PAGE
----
As with most quality science experiences, the materials are simple (water, wax paper, toothpicks and food coloring), but the science learning is complex. Look at the concentration on this child’s face.
On wax paper, water will bead up into a dome. Water will cling to a finger, straw, or toothpick and can be led around to join other drops and make big drops or break large drops into smaller ones.
Try placing a simple maze underneath and challenge the children to move the water through it, or try moving the water in other ways such as shifting the paper or blowing on the drops. Use different colors of water so they can join the drops to mix colors. Try drops of other liquids such as oil or soap, and see how they are different. Try drops of water on other materials such as regular paper, aluminum foil or fabric and see what the water does.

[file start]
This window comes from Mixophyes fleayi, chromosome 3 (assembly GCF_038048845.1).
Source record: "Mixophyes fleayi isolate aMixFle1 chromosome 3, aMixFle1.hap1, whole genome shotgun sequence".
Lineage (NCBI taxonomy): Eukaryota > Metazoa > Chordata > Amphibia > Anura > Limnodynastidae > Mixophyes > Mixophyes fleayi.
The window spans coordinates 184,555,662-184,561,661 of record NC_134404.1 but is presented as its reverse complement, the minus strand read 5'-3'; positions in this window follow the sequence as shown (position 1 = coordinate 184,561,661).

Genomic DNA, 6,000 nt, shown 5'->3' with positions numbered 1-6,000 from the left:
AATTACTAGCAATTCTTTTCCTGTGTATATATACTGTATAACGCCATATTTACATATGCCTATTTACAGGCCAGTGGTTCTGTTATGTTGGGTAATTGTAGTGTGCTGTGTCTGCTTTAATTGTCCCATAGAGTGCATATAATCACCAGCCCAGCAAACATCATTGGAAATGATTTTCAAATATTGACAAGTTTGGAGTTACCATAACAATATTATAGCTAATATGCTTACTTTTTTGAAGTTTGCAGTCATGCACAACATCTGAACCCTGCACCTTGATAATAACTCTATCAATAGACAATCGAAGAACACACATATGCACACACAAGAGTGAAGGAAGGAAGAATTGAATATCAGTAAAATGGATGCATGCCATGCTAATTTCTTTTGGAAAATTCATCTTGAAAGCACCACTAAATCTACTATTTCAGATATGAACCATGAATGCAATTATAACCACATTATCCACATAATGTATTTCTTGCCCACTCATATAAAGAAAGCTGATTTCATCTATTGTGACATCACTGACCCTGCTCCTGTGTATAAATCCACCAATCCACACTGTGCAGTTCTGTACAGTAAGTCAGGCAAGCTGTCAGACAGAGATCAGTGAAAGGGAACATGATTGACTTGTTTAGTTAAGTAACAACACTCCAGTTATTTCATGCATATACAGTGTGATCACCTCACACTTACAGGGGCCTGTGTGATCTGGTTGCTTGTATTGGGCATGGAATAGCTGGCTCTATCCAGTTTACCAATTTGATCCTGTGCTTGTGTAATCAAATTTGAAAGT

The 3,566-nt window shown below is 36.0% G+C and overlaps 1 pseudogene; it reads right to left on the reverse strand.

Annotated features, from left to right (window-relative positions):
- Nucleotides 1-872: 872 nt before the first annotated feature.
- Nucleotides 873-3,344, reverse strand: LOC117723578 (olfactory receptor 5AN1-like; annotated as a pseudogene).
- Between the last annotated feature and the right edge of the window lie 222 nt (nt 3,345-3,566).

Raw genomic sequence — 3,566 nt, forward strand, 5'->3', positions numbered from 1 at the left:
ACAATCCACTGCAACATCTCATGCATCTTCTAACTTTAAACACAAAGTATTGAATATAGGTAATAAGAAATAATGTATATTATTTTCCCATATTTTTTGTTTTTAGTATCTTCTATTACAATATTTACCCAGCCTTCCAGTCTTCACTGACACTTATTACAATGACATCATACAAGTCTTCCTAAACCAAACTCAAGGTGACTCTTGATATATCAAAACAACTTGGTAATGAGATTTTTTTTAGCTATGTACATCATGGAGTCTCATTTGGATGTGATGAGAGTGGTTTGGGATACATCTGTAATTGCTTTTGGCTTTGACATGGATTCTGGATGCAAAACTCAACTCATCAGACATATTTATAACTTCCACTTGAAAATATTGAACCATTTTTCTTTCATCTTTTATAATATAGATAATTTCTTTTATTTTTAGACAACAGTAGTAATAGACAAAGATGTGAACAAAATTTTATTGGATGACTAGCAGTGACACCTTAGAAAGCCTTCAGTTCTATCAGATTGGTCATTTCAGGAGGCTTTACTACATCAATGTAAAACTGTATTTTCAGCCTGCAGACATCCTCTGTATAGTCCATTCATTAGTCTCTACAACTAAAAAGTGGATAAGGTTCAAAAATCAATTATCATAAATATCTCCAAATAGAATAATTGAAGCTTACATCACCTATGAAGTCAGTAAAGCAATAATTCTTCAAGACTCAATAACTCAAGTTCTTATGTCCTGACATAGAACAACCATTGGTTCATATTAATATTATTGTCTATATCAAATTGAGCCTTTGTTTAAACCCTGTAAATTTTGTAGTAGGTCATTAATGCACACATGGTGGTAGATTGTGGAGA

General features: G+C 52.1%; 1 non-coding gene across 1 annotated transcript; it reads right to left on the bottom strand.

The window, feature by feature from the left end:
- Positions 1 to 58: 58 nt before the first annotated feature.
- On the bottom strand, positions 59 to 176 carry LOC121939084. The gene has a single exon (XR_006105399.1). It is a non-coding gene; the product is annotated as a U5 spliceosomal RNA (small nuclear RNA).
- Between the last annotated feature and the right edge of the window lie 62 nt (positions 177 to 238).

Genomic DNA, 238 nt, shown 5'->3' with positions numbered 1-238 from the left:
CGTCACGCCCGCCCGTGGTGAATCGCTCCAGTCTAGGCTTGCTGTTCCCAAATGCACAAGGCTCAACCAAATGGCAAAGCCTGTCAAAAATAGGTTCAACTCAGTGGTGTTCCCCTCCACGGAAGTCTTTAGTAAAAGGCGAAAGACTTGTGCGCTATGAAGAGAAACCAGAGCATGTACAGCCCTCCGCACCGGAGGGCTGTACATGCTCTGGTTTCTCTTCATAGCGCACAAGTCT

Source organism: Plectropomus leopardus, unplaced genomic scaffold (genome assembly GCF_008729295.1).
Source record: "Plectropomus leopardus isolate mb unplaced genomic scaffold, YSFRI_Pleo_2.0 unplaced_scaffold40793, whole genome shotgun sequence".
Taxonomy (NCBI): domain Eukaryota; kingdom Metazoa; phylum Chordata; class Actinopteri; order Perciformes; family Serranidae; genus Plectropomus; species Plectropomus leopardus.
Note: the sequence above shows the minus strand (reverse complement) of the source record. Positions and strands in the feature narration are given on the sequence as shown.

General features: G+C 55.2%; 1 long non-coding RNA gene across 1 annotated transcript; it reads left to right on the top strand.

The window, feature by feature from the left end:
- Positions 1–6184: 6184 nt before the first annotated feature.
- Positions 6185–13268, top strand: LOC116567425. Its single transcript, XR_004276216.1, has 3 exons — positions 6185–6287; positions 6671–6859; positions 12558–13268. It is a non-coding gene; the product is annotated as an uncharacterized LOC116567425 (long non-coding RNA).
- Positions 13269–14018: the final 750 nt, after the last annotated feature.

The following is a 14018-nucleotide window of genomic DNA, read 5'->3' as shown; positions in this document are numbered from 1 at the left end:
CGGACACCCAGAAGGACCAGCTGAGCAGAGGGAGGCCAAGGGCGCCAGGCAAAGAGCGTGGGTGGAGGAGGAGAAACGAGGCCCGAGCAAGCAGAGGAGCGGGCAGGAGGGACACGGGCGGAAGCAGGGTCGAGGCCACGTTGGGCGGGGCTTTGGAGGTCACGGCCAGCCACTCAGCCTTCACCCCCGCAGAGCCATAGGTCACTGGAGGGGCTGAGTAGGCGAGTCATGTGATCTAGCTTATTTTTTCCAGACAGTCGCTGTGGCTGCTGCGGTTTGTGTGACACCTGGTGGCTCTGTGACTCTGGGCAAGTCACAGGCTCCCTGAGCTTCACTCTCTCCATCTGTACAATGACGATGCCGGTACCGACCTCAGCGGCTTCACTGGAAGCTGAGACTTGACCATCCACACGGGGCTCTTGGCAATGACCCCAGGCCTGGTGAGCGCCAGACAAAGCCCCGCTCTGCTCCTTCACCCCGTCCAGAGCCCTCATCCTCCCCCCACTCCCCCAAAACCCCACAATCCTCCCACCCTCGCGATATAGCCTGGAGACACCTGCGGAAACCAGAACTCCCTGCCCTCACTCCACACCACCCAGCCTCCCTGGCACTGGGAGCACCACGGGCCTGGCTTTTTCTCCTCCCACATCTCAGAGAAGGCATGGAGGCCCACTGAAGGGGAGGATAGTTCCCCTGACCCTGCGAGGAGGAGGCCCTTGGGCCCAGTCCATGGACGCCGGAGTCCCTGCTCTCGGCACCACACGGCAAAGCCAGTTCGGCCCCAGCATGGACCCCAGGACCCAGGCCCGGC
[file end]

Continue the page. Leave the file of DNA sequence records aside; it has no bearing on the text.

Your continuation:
This type of activity engages children, because water is something they are so familiar with and yet in this setting, they are surprised by what it can do. By providing a variety of materials to explore, you can use the same basic activity but add something different everyday to extend the learning and deepen the understanding.